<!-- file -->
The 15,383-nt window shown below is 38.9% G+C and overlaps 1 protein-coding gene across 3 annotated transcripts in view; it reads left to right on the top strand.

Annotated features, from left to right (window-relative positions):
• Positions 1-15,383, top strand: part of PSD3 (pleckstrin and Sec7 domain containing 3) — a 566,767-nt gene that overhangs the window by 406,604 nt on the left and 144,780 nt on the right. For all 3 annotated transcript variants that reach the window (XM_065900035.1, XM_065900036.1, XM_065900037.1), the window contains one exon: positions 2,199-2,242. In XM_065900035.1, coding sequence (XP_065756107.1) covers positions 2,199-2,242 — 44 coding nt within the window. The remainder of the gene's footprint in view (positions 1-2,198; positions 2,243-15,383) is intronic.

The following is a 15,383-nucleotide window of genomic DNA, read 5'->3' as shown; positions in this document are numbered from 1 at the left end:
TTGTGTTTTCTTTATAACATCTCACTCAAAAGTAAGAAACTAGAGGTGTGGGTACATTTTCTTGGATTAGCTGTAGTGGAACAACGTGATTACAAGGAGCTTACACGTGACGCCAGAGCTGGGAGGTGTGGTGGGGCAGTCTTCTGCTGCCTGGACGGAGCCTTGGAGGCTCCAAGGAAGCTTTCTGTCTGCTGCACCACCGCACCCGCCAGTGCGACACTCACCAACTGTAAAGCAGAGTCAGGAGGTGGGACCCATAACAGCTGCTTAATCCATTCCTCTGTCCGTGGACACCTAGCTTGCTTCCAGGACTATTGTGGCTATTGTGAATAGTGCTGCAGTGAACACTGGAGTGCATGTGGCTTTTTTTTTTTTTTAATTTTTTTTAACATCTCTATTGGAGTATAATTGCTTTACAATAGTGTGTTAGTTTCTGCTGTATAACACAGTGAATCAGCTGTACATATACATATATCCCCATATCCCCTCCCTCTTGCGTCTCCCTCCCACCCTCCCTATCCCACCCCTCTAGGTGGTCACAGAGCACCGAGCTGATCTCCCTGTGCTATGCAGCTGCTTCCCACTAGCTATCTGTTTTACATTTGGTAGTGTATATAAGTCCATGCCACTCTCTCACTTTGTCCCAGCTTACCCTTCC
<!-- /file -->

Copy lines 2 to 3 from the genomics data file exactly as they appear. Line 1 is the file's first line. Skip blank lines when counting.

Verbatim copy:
Annotated features, from left to right (window-relative positions):
• Positions 1-15,383, top strand: part of PSD3 (pleckstrin and Sec7 domain containing 3) — a 566,767-nt gene that overhangs the window by 406,604 nt on the left and 144,780 nt on the right. For all 3 annotated transcript variants that reach the window (XM_065900035.1, XM_065900036.1, XM_065900037.1), the window contains one exon: positions 2,199-2,242. In XM_065900035.1, coding sequence (XP_065756107.1) covers positions 2,199-2,242 — 44 coding nt within the window. The remainder of the gene's footprint in view (positions 1-2,198; positions 2,243-15,383) is intronic.